(Bloomberg) -- Hot money fled a major U.S. equity exchange-traded fund last week at a pace never seen before.
Investors yanked nearly $11 billion from BlackRock Inc.’s iShares Core S&P 500 ETF, ticker IVV, last week, its largest weekly outflow since its inception in 2000, according to data compiled by Bloomberg. That’s about three-and-a-half times the biggest prior outflow, which occurred in 2014.
The activity mirrored last week’s defensive trading, as new U.S. tariffs on Chinese goods ignited trade war concerns. U.S. stocks tumbled six percent, the largest weekly drop in more than two years, while a bid for haven assets like gold and Treasuries materialized. A deeper look into the trading shows institutions may have been using BlackRock’s fund as a placeholder for some positions.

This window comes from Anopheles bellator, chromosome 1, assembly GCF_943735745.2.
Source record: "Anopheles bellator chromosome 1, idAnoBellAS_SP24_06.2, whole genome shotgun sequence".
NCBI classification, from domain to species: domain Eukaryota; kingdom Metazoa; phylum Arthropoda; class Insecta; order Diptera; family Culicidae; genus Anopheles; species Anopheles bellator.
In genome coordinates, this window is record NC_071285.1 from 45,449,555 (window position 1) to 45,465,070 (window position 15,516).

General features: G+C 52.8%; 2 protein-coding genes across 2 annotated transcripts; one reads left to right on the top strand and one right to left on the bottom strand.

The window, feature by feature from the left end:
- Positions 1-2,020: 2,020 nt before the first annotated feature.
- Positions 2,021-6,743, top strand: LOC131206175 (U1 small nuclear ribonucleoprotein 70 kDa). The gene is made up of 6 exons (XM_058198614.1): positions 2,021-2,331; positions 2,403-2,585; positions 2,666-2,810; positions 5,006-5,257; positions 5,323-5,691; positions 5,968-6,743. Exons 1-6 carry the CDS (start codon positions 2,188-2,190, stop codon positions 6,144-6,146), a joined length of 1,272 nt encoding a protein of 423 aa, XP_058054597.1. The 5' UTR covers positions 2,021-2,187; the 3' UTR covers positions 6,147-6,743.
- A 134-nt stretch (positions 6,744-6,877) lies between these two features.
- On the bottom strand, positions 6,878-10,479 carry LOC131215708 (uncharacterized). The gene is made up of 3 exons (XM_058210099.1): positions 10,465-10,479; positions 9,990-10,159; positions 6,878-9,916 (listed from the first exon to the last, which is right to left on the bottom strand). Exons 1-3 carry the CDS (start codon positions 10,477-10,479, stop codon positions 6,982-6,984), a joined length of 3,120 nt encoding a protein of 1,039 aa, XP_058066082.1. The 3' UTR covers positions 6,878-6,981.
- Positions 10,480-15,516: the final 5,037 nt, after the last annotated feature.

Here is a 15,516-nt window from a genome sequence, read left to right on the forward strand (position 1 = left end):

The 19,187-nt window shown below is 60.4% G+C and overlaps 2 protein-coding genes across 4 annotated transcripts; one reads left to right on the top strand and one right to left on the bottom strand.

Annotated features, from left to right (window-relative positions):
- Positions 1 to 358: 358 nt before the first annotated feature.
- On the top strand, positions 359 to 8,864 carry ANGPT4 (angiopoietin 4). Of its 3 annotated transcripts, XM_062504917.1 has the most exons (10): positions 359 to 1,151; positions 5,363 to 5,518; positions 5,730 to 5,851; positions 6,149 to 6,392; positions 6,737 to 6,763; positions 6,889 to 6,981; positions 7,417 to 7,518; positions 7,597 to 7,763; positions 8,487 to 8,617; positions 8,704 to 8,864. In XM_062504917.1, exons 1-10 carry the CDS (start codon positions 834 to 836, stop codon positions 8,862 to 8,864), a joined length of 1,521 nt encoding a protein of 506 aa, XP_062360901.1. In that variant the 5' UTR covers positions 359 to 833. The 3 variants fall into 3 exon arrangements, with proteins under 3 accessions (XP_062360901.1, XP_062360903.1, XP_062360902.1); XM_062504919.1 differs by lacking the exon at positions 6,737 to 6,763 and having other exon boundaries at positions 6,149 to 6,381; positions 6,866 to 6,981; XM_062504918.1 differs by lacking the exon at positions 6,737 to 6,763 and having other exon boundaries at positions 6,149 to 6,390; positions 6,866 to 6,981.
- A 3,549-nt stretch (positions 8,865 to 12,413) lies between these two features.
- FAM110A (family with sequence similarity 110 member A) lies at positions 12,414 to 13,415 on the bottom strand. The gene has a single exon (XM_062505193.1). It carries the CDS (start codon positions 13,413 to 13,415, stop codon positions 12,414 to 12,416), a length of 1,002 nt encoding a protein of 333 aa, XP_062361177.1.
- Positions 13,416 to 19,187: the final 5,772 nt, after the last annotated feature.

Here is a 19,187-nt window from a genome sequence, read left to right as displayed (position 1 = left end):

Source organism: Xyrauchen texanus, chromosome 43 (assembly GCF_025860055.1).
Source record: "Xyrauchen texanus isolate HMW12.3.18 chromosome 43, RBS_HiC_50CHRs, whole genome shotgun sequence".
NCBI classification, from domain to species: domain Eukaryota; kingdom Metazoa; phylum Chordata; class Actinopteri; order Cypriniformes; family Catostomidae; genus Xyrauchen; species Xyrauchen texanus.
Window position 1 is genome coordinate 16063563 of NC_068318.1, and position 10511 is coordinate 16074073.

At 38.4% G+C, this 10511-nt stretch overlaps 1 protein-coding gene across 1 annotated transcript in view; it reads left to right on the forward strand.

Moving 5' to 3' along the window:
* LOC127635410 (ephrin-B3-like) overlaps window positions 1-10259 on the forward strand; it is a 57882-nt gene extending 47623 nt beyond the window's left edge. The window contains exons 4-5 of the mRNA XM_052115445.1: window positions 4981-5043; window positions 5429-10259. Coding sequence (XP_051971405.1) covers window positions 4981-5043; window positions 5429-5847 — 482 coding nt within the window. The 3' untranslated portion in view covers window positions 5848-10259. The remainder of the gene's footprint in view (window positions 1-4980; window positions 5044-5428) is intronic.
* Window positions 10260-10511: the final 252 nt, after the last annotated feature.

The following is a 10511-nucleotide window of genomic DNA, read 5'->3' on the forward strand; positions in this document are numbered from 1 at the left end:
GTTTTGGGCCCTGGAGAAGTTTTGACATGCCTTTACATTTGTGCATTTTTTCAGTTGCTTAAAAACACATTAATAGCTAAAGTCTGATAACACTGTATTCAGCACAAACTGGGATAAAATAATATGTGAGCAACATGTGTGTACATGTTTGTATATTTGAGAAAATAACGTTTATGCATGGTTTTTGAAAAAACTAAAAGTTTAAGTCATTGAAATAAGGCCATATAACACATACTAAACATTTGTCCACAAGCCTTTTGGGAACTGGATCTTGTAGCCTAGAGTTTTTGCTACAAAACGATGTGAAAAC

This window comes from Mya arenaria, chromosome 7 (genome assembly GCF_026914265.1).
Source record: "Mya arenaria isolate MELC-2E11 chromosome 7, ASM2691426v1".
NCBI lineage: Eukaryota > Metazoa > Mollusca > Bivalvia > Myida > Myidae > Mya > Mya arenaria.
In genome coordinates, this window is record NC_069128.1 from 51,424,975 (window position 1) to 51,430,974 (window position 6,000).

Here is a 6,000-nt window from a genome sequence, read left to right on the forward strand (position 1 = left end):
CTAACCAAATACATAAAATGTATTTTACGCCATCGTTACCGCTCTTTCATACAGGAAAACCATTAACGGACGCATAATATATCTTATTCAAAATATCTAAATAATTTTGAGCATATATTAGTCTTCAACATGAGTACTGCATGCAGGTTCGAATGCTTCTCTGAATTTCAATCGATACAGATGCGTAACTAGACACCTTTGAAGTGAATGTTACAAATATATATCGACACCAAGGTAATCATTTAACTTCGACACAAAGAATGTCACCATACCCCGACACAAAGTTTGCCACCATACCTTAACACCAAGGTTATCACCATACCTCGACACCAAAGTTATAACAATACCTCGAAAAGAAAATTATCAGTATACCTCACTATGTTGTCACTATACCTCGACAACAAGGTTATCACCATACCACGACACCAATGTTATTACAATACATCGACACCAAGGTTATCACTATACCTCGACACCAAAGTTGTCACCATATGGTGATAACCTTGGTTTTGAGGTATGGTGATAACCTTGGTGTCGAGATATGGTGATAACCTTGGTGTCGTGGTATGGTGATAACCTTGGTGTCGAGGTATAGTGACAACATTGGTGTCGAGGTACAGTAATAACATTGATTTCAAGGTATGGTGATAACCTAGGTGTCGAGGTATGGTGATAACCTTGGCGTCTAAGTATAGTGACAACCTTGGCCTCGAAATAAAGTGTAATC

“Some of that $11 billion could be retail investors who were just a little spooked last week, but Schwab and Vanguard, which are almost wholly used by that crowd, didn’t see much flows,” said Eric Balchunas, a senior ETF analyst at Bloomberg Intelligence. “IVV is appealing more and more to the institutional trading crowd.”
Institutional investors have been increasing their ownership of the ETF, a cheaply priced U.S. stock fund that’s typically aimed at retail customers and financial advisers. Almost 1,600 institutions hold it, compared with only 475 in 2010, according to data compiled by Bloomberg. Representatives from BlackRock declined to comment.
The trend jibes with previous comments from BlackRock. In a press release earlier this year the firm said, “institutions [in 2017] continued to expand usage of iShares ETFs as financial instruments, alongside swaps, futures, and single-name securities, and as a reference asset for OTC and listed derivatives.”
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